This modern crime is not just about technical ingenuity; it is about people choosing the freedom to abuse others and society. We are already aware of cynicism about politics but I think what we are looking at here is an energetic alternative set of values being pursued vigorously in our midst with alternative ways of valuing people and society and doing economics. The alternatives are all based on putting the self first and abusing vulnerable people. That is a very dangerous state of affairs for a nation. The Government have a key role, not just to pursue criminals but to challenge this abusive, expanding lifestyle that reaps such rewards for so many people across all sectors of society. St Paul called it living according to the flesh—that is, according to the most immediate desires and not having a wider hinterland about other people and their needs and especially the vulnerable. This industry is expanding at a time when many of us are preparing to commemorate the First World War. As we collect stories and witness to that war I am struck by the heroic self-sacrifice for others that was involved—something people recognise and value and want to appreciate today.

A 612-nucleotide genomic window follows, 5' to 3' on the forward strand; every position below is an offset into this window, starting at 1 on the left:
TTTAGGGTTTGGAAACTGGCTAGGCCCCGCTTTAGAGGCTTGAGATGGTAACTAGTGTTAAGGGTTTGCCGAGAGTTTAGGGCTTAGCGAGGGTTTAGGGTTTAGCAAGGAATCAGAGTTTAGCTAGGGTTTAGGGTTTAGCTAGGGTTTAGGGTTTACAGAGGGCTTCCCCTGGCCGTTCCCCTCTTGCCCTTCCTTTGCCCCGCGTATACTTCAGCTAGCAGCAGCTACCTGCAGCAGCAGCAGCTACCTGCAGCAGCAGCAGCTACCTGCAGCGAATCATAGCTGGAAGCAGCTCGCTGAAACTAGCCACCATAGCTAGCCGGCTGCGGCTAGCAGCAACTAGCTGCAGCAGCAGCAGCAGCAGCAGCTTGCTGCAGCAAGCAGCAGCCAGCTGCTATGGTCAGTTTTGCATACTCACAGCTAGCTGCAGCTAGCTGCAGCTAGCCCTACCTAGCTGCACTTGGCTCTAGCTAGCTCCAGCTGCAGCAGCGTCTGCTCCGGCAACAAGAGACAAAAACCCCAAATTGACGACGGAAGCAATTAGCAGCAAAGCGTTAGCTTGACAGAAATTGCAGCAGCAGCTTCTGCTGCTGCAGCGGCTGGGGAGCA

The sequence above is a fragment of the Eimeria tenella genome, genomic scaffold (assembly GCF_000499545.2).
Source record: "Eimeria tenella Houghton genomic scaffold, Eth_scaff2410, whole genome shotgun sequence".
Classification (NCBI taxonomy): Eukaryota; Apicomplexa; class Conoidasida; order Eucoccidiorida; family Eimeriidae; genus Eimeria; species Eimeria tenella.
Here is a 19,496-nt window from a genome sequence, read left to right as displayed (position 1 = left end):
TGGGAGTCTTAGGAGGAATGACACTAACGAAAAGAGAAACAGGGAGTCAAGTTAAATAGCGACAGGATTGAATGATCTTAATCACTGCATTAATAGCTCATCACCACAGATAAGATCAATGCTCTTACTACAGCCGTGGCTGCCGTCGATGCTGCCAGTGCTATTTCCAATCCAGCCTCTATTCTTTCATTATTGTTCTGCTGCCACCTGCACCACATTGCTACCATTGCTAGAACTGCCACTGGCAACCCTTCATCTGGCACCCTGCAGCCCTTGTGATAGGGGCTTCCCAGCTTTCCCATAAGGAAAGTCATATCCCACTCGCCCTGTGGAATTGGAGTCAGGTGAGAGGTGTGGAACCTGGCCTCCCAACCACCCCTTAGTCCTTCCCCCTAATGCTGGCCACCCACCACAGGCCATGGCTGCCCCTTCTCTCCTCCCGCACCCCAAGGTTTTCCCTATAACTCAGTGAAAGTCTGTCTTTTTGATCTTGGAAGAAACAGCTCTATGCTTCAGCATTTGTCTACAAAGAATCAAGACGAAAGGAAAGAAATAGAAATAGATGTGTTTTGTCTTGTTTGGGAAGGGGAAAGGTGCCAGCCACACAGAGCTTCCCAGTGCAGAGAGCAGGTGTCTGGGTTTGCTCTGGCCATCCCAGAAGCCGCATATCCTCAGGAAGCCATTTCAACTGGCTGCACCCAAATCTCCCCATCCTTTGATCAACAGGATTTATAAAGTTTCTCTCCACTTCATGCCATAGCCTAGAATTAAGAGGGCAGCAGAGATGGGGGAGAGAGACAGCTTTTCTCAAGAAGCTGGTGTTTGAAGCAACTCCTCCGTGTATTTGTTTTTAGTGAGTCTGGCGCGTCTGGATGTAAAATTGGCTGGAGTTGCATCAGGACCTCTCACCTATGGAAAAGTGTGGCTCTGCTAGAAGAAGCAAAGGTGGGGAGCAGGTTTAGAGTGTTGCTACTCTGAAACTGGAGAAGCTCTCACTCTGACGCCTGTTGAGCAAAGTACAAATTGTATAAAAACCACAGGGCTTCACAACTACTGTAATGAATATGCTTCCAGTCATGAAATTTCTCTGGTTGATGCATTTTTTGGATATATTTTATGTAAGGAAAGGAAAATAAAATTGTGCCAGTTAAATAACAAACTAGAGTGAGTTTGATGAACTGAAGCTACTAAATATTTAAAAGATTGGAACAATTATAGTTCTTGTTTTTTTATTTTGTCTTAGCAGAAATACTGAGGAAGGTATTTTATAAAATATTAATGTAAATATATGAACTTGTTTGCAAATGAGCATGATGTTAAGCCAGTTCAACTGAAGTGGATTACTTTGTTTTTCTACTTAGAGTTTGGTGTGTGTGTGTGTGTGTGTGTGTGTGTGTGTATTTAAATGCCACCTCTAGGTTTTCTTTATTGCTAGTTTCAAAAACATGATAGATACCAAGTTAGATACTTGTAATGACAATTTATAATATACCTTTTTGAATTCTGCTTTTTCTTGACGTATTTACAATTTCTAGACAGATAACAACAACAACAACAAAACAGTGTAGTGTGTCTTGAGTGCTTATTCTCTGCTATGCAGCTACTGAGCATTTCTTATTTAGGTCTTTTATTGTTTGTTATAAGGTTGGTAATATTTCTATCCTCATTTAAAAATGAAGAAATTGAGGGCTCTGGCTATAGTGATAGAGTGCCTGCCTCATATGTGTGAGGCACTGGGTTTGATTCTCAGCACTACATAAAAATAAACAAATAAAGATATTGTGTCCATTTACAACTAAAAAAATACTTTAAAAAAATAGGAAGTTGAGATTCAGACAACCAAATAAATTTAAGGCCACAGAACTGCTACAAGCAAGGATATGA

We have these two streams in our society. The Government have a role not just in pursuing the crime but in looking at the culture and, therefore, at how we can manage pursuing the crime and supporting the victims. I therefore invite the Minister to say something not just about the pursuit but about Prevent, Protect and Prepare; we may come up with different alliteration by the end of the debate. The Home Secretary makes a strong and proper appeal for what she calls “strong partnerships” to deal with this complex culture and this deep challenge. Can the Minister say something about the partnerships that he sees needing to be developed, by working not just through the Home Office but with the Department for Education, the Department for Communities and Local Government and the faith and voluntary sector? Unless we work at that part of the agenda too, we can make all the laws we like but the detection, pursuit and support of victims will still depend on so many other factors. We need to take those into account to make our law-making as effective as possible.

Lord Taylor of Holbeach: …The right reverend Prelate the Bishop of Derby wanted to hear more about other strands of the serious and organised crime strategy, namely the three Ps of Prevent, Protect and Prepare. I agree that they are just as important as the Pursue strand. The measures in the Bill to improve the operation of serious crime prevention orders and gang injunctions are designed to prevent people from engaging in serious and organised crime. However, here, as elsewhere, prevention is better than cure. I noted very much the right reverend Prelate’s comments about involving the police, local government, education and faith groups, in the last of which he has shown what can be done, particularly in local circumstances…